Map of Simcoe Muskoka

Cancer

Cervical Cancer Incidence

Overall
By Age Group

Cancer incidence data are derived from the Ontario Cancer Registry (OCR) operated by Cancer Care Ontario. The OCR contains information on Ontario residents who have been newly diagnosed with all types of malignant cancers, with the exception of basal cell and squamous cell (non-melanoma) skin cancers. Cancer sites were coded using the Third Edition of the International Classification of Diseases for Oncology (ICDO-3). Beginning in 2014, the OCR adopted the National Cancer Institute (NCI) SEER standards for counting multiple primaries for cancer cases diagnosed in 2010 and beyond. This standard is more liberal than the previously used case counting rules from the modified version of the International Association of Cancer Registries (IACR). Cancer incidence data presented on this and other HealthSTATS pages reflect the new rules for counting multiple primary cancers. To ensure consistent interpretation of trends, cancer incidence data will only be presented from 2010 onward on all HealthSTATS pages.

Overall

The rate of new cancer cases (also called the incidence rate) provides a measure of the risk of developing cancer over a given period of time. Between 2014 and 2016, among Simcoe Muskoka female residents, there were an average of 30 new cases of cervical cancer diagnosed for an age-standardized incidence rate of 11 (8.7, 13.4) new cases per 100,000. This was significantly higher than the Ontario female cervical cancer incidence rate of 8 (7.5, 8.3) new cases per 100,000 for this same three-year time period. There were no significant changes in the cervical cancer incidence rates in Simcoe Muskoka or Ontario between 2010 and 2016.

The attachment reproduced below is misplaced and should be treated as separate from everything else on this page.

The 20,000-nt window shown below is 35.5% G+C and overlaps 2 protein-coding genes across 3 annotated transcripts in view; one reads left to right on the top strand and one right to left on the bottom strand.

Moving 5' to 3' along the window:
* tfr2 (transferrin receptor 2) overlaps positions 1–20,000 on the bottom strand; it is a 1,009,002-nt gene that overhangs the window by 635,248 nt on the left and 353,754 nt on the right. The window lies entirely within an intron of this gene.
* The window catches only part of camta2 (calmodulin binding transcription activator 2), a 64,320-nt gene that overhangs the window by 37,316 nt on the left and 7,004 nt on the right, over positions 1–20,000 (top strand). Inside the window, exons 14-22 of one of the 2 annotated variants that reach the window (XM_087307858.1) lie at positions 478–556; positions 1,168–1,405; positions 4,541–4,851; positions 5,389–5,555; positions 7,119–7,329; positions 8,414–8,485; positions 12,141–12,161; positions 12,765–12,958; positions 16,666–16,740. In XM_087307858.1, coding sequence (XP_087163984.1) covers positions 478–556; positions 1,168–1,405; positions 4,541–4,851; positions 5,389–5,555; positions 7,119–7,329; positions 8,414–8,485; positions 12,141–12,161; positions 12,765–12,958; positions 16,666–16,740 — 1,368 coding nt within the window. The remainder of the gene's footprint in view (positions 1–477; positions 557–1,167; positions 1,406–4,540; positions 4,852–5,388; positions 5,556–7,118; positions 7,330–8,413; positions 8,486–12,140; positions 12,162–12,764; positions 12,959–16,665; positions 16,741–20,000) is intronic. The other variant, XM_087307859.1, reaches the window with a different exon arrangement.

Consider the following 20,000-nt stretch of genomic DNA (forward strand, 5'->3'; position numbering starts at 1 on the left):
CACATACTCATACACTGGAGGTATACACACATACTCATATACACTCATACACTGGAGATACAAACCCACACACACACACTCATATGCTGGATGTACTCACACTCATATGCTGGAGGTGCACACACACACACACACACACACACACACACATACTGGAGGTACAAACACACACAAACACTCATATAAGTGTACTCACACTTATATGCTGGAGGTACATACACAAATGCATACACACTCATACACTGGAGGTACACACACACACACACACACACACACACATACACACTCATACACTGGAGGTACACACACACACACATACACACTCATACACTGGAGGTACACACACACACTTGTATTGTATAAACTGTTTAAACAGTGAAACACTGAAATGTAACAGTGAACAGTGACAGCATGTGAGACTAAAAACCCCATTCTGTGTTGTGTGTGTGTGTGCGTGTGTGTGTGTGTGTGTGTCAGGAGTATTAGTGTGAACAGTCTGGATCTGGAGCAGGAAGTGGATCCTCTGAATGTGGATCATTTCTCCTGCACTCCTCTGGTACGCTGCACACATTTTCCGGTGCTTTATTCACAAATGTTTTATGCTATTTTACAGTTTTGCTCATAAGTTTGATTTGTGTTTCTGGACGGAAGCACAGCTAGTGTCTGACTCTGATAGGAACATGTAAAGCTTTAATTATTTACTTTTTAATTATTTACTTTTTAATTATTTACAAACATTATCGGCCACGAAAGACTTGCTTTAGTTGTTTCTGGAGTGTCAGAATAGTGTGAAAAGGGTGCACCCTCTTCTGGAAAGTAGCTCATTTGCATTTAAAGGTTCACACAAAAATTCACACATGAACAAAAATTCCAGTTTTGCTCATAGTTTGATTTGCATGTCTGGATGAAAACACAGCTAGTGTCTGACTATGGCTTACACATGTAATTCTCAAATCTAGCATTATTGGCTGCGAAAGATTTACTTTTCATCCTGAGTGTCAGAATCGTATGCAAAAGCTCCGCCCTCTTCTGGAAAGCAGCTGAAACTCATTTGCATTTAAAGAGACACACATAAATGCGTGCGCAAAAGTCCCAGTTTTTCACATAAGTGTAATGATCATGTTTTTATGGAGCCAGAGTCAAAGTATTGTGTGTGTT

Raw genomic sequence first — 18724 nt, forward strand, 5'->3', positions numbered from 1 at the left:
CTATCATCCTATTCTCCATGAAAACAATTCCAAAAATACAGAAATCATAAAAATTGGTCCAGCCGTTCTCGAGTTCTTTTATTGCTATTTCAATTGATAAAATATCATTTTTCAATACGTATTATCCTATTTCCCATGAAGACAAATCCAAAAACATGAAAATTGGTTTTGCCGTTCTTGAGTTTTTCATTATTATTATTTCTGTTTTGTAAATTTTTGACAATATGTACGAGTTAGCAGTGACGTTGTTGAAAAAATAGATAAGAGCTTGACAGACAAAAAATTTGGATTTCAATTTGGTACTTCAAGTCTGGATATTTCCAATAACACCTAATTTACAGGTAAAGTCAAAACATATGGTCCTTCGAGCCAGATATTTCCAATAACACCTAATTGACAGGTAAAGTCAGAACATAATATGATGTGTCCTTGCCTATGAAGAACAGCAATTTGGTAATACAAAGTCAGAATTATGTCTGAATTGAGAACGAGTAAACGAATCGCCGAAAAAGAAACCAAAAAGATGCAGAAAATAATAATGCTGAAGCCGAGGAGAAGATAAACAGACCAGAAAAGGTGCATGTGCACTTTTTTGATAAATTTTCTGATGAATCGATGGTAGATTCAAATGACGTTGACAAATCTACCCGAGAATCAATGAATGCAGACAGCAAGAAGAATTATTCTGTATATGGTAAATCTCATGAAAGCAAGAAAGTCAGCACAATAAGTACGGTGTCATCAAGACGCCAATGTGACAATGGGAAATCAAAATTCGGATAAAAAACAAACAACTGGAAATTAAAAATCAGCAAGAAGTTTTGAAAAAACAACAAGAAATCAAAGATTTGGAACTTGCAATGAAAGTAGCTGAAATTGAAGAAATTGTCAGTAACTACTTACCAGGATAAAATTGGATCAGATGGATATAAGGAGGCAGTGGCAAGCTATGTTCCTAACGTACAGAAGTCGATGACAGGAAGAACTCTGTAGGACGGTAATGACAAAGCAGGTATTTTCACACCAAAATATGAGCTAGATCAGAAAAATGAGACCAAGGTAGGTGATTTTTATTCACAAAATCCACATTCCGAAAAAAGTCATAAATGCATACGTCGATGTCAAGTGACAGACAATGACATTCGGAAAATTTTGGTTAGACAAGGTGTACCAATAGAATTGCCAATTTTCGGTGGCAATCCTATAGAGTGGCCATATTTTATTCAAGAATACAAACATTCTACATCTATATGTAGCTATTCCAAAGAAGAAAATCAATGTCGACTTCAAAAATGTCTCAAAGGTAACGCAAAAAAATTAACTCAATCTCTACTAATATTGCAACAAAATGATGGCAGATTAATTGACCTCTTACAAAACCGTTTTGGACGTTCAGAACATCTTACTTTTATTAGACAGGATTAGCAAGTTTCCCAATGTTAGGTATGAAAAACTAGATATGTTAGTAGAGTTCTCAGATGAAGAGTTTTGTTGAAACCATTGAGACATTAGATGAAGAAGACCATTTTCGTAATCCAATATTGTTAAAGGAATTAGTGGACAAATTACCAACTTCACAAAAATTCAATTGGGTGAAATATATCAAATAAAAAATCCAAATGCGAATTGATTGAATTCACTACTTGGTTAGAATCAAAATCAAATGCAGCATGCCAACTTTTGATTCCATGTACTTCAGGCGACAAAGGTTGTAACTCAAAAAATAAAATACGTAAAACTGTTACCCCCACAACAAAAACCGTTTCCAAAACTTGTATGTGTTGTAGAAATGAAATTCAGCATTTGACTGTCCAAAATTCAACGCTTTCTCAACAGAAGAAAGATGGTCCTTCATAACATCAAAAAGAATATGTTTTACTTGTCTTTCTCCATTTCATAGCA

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By Age Group

The cervical cancer incidence rates did not change significantly by age group from 2010 to 2016 in Simcoe Muskoka or Ontario; however, the rate of cervical cancer incidence among young adult women (ages of 20 and 44 years) was significantly higher in Simcoe Muskoka at 15.4 (12.4, 19.0) new cases per 100,000 when compared with the overall provincial average of 10 (9.5, 10.5) new cases per 100,000 over this seven-year period of time.

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